IN the case of the Philippines, its strength lies in the “people pillar” due to the ease of finding skilled employees in the country. In the same way, Malaysia, another Asean member country, also performs well in the people pillar, which can be attributed to its strong pupil-teacher ratio in primary education and the skills of its workforce.
Meanwhile, Viet Nam shows strength in the “network pillar,” especially through fixed-line broadband affordability and smartphone penetration. Singapore, for its part, scored highly in the “government pillar” due to business and government investment and government effectiveness.
According to data obtained from PSA, a total of 275,735 establishments in the non-core Information and Communication Technology (ICT) industries were recorded in 2019 or before the pandemic. Of this number, 94.7 percent owned and used computers and communication equipment in their business operations.
Meanwhile, the proportion of establishments in the non-core ICT industries with Internet connection or access was 80.2 percent in 2019. Among the sectors, establishments from the Electricity, Gas, Steam and Air Conditioning Supply, and Education sectors recorded a proportion of 100 percent that had Internet connection.
However, in 2019, or prior to the pandemic, only 22 percent of establishments used the Internet for e-commerce transactions.
As for socioeconomic factors, the report underscored, “Rapid technological change can expose and exacerbate existing social, economic and geographical divisions. These include those related to age, gender, education, disability and between regions.”
The demographical divide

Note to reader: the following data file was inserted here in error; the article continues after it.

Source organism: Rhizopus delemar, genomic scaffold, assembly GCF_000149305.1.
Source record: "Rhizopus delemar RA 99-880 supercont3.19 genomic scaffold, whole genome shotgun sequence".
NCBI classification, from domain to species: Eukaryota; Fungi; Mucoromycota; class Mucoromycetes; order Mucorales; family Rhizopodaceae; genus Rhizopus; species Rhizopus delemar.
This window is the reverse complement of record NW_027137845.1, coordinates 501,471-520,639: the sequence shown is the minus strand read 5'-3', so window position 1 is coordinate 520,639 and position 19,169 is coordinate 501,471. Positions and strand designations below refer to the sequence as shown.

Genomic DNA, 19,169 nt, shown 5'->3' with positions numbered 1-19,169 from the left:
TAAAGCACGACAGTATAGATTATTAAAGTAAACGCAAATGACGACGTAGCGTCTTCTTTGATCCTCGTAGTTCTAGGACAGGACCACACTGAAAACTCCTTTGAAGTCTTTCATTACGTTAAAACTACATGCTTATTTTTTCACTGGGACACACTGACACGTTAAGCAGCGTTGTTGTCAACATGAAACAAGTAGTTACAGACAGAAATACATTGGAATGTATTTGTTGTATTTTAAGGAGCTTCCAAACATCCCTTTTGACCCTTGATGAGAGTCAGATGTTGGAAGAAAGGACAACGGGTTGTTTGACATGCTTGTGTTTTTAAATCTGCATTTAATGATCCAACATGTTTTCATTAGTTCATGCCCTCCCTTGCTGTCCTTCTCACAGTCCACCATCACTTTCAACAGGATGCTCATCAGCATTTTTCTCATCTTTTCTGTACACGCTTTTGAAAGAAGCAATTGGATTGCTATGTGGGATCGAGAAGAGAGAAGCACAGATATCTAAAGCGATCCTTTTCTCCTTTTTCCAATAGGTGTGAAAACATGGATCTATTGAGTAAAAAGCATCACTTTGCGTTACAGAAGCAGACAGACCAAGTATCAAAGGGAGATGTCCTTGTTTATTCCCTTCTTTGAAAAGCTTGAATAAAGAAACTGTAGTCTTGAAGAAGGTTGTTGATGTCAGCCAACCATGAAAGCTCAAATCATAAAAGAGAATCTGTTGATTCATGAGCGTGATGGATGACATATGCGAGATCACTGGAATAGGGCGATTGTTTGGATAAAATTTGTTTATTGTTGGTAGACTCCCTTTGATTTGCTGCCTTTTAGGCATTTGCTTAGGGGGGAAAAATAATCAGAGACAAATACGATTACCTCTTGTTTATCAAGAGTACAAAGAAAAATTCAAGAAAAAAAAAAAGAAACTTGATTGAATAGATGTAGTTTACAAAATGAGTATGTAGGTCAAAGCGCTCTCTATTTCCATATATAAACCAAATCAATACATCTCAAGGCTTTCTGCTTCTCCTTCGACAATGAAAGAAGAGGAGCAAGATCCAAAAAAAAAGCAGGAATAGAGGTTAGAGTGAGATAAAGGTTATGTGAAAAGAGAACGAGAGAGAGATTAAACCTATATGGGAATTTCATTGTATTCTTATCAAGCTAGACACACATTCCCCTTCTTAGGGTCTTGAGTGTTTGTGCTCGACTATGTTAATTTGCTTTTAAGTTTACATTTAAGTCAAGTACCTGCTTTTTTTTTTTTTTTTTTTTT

IN terms of age, the report unveiled that younger people who have grown up using the Internet can be considered “digital natives,” and are able to pick up digital skills faster. On the other hand, older people often have far less access to or are limited in their ability to use digital technologies due to a number of reasons.
Higher costs, the degree of support, lack of ICT skills, self-efficacy or motivation, concern over security, and decline in memory or in spatial orientation due to age are among the notable reasons stated by the report.
However, during the Covid-19 pandemic, access to digital services helped some older people overcome the social isolation from lockdowns, but those without access were often excluded even from government and social services, the report read.
As for the education divide, the digital divide also widened as people with higher levels of education tend to use the Internet more for education, work, career and business; while those with less education are more likely just to use it for entertainment, simple communications, or e-shopping.
UN forum slated
THE rapid, widespread adoption of digital technology, spurred in large part by the Covid-19 pandemic, and its economic and societal ramifications, are the key focus of deliberations at a United Nations forum this week.
“The United Nations has referred to the digital divide as the new face of inequality. That is why digital inclusion must be at the heart of digital transformation and accompanying digital policies and regulations if the promise to ‘leave no one behind’ is to be met,” said Armida Salsiah Alisjahbana, an Under-Secretary-General of the United Nations and Executive Secretary of the Economic and Social Commission for Asia and the Pacific (ESCAP).
In a statement, the UN ESCAP said it expects to endorse the Asia-Pacific Information Superhighway action plan for 2022-2026, which consists of a set of coherent actions aimed at bridging the digital divide and accelerating digital transformation for an inclusive digital society.
Key dignitaries speaking at this year’s committee include Ivan John E. Uy, Secretary of the Department of Information and Communications Technology of the Philippines.